What is newsworthy is always a source of differences, but to me there is no question that the Utah story, as it currently stands, does not deserve to be treated similarly to Ferguson, or to receive any national coverage at all. Police probably shoot someone of a different race or ethnicity somewhere in the country every week. Until a white community starts rioting against black police officers, or a trend of reverse bias appears, stories such as the Utah one are not particularly important outside Salt Lake City. It would be false balance to treat it otherwise. Even locally, reporting race is irrelevant in most shooting cases.

Some complaints cited other uses of language. Bill Cue of Kansas City, Mo., wrote:

In reporting on riots in Ferguson, the reporter noted "the police HAD TO use tear gas." Based on the images I viewed on TV, this might tend to support the police narrative rather than reflecting an objective reporting stance. "The police used tear gas" seems more appropriate. The protesters' narrative may be "more "the police CHOSE TO use tear gas." If you are not intending to position yourself on one side of the issue, such language choices are significant.

Several others who complained heard the same. A more careful listening, however, finds that Schaper says:

Police are saying they're ready for the worst but hoping they don't need to use tear gas and shoot rubber bullets as they did last night, and they're calling for peaceful demonstrations. [Emphasis added]

It is not unusual for listeners to hear, and remember, their initial impressions more than the actual language. As for the imparted impressions, Memmott responded:

I don't read or hear David saying police "had to use tear gas." He's paraphrasing police officials' hope that they won't "need" to do that again. He's putting that view on them, not making a statement about whether tear gas was needed or not the first time. Now, a listener might argue that the police didn't "need" to use tear gas in the first place — but that the way David phrased his comments implied that the "need" was unquestioned. I don't read that much into it.

I hear it the same way Memmott does, but you might listen to it yourself. The impressions given by language always vary.

It was precisely because of the need explore such debates that some listeners wrote to complain that NPR no longer airs its own talk and call-in-shows. As B.R. Lange of Houston, Texas, wrote:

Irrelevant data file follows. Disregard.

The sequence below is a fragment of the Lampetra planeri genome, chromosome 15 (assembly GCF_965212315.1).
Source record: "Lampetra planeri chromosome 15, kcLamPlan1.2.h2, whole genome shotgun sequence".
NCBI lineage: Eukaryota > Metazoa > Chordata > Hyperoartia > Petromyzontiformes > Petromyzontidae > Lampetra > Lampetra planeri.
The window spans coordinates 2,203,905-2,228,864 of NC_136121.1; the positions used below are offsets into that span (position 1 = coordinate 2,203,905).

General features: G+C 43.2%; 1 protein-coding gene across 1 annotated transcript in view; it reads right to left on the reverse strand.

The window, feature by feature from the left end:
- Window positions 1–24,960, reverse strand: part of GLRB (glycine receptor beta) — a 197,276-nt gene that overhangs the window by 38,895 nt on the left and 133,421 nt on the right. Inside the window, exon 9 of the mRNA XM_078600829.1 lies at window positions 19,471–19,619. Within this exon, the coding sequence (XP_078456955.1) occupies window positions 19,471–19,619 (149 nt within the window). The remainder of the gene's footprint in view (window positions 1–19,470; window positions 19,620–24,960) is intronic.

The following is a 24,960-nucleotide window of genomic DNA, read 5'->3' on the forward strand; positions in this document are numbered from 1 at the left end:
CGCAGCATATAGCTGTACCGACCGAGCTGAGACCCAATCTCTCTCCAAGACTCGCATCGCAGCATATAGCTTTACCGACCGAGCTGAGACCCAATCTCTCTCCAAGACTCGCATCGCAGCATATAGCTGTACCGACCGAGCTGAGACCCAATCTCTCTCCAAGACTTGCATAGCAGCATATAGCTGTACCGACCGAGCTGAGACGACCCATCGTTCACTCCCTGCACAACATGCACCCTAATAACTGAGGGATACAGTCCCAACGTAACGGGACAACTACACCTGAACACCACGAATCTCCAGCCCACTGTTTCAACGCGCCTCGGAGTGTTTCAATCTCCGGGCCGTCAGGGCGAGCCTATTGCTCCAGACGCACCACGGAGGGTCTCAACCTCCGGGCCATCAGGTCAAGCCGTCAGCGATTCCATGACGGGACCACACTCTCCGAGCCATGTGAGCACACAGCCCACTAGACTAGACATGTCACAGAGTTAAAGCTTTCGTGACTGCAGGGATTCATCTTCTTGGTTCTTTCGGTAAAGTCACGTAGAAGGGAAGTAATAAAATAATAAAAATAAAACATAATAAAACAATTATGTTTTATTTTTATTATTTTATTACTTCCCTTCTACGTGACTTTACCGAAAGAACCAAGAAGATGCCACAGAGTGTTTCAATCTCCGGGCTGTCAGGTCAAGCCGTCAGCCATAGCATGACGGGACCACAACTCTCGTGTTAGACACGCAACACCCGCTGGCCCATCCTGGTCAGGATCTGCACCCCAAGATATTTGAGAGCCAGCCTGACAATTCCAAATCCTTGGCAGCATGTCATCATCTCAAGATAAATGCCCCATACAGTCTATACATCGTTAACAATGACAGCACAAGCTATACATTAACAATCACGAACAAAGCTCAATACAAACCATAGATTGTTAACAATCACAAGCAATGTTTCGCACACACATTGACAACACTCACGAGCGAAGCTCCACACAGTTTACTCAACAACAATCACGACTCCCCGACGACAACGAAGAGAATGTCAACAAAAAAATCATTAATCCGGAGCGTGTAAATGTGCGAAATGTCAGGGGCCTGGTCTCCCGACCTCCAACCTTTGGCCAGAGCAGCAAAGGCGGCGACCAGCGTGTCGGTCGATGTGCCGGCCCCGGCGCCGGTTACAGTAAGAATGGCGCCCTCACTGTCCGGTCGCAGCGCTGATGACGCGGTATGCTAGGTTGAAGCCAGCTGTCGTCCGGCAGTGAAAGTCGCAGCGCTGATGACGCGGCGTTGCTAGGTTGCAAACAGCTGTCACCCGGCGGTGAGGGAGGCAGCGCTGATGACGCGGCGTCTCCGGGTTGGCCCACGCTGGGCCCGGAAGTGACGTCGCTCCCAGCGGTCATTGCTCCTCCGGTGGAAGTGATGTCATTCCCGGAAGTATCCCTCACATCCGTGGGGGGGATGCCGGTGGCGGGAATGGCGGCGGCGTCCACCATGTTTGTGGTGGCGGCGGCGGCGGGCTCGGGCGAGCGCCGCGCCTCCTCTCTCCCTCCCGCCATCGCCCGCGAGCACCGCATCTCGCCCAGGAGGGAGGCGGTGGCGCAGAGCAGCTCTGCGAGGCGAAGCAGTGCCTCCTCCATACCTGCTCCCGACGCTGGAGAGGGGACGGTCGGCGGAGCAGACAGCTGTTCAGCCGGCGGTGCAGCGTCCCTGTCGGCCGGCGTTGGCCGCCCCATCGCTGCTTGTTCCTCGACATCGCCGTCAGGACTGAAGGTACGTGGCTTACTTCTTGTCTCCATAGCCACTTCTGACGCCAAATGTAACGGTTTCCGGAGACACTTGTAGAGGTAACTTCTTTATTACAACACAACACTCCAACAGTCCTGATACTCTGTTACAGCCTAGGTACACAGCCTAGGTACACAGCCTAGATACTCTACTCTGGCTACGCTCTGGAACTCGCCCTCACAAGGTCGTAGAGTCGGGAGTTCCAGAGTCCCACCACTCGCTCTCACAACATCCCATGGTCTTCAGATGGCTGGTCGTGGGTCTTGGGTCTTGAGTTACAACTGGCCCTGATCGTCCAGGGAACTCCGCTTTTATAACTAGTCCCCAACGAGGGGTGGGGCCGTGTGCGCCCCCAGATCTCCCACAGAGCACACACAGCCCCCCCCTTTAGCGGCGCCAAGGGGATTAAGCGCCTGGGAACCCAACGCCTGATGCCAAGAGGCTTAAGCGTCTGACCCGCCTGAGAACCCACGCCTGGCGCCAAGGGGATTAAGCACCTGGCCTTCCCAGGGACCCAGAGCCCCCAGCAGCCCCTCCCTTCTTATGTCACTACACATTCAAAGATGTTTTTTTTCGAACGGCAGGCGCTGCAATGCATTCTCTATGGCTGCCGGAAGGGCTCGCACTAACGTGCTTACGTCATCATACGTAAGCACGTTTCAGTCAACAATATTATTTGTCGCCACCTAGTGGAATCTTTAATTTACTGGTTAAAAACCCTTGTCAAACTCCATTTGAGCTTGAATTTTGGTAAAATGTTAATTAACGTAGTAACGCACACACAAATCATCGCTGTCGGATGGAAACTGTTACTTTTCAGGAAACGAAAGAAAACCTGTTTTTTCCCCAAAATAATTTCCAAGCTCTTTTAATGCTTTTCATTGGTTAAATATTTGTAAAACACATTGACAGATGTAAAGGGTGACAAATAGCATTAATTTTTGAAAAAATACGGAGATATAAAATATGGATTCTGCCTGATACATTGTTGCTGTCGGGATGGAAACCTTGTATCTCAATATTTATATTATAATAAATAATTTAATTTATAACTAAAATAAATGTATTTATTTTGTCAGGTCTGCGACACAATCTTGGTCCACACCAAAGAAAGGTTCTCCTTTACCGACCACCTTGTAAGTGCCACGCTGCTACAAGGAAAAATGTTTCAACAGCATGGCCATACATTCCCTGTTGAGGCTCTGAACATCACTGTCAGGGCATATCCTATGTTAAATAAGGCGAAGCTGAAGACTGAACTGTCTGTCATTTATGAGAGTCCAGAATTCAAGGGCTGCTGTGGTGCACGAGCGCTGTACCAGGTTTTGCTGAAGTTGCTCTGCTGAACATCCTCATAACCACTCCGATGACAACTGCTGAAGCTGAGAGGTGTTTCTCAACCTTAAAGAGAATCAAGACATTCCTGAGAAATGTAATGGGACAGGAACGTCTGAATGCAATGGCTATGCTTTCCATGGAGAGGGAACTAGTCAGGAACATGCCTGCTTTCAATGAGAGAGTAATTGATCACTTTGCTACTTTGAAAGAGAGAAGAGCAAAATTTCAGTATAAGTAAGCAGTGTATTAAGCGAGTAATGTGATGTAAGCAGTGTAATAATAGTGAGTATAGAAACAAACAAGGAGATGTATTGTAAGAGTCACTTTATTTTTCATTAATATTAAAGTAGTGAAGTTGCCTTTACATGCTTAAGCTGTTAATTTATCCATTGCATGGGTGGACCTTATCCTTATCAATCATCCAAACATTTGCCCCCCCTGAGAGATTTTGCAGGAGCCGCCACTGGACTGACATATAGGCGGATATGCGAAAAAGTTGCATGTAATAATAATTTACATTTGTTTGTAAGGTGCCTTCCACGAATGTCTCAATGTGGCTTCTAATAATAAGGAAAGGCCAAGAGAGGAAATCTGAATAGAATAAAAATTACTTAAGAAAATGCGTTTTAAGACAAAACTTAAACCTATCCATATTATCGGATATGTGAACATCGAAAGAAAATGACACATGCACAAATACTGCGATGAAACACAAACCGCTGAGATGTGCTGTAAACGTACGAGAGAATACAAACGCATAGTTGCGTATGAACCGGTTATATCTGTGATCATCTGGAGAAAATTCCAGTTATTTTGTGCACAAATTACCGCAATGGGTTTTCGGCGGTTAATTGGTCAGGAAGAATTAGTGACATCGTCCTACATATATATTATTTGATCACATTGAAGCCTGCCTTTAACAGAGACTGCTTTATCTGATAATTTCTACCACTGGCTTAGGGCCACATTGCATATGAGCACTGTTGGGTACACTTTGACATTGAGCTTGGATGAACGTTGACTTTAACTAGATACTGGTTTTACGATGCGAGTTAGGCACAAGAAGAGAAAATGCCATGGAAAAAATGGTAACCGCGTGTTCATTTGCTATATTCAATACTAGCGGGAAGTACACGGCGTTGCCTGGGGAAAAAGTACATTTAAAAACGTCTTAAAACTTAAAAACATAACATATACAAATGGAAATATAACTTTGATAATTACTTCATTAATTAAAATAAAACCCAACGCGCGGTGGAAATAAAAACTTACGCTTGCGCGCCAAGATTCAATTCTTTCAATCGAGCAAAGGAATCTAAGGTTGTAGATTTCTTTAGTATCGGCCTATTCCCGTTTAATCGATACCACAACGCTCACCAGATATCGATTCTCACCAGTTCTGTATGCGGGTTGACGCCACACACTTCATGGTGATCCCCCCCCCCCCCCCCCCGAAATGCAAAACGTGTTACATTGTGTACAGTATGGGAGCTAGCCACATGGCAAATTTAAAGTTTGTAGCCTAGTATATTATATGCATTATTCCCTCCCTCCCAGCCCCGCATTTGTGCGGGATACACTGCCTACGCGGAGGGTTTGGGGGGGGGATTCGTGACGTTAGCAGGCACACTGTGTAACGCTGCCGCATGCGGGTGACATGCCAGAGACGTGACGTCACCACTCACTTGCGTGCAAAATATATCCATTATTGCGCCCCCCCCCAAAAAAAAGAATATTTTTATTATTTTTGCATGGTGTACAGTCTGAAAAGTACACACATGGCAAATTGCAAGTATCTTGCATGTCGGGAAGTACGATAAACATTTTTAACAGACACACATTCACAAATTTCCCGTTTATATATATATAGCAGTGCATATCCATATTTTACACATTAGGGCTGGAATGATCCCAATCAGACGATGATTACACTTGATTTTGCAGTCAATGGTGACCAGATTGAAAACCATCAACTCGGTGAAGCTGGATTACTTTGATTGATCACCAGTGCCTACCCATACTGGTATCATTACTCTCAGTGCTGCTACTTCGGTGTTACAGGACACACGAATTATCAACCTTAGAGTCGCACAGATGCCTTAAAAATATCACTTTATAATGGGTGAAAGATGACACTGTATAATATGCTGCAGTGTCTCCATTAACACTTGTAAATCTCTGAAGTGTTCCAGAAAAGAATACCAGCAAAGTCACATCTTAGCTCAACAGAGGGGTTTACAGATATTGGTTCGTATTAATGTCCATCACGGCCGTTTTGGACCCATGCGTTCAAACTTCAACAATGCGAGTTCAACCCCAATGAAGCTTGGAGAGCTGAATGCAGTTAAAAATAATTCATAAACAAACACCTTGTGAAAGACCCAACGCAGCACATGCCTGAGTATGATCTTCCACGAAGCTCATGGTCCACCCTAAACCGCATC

It is very sad that there is no place on NPR for us to collectively mourn and discuss the killing of the teenager in Ferguson, MO. The highly edited pieces and expert commentaries that replaced Tell Me More and Talk of the Nation do not allow for this. As a result — NPR's coverage of Ferguson is telling us what to think and has WAY too many white voices in there telling us what to think.

NPR says the shows were cancelled to free funds to invest online and in recognition that local talk shows on some member stations are themselves so good. NPR now even collaborates with one of them, Here and Now from WBUR in Boston, and distributes it nationally. Meanwhile, Michel Martin, the former host of Tell Me More, was in Ferguson in her new role as a reporter and as host of what was a highly attended town hall-style forum there. St. Louis Public Radio (KWMU) aired much of the town hall. Martin also gave her own long wrap-up of the event in a conversation with Morning Edition host Steve Inskeep.

But if you are looking for any one takeaway from the Ferguson coverage, I suggest you follow the advice of many listeners and hear this almost 8-minute interview done by Melissa Block with a local black preacher about himself, his son and the community.

As Walt Seibert of Minneapolis, Minn., wrote:

Please convey my gratitude to Ms. Block's for her interview with Rev. Willis Johnson. I was on the freeway when the interview commenced and had to pull off because it made me cry, listening to Ms. Block's sensitive interview of Rev. Johnson and his obvious turmoil about the tragedy going on in Ferguson, MO. That was excellent reporting. It made me think and emotionally affected me.

"Allowing him to talk - not interrupting him or peppering him with questions - was such a gift to me and other listeners," said Monica Malouf of Bethesda, Md. Bill Klemm from Houston, Texas, perhaps expressed it best of all, when he wrote:

Though the medium of radio is sound, something extraordinary happened in the brief silence between Mr. Johnson's sobs that spoke volumes. For a brief cathartic moment, I understood not only his pain and grief, but felt the weight of the violation of dignity people of color experience. Though I'll never understand what it is to be an African American, I do understand the emotions he was expressing. If only we could all communicate on such a fundamentally human level. Thank you, Reverend Johnson, for your brave testimony. And thanks to ATC, as always, for putting a human face back on the situation.

At the risk of sounding overwrought, I get teary just thinking about the interview again.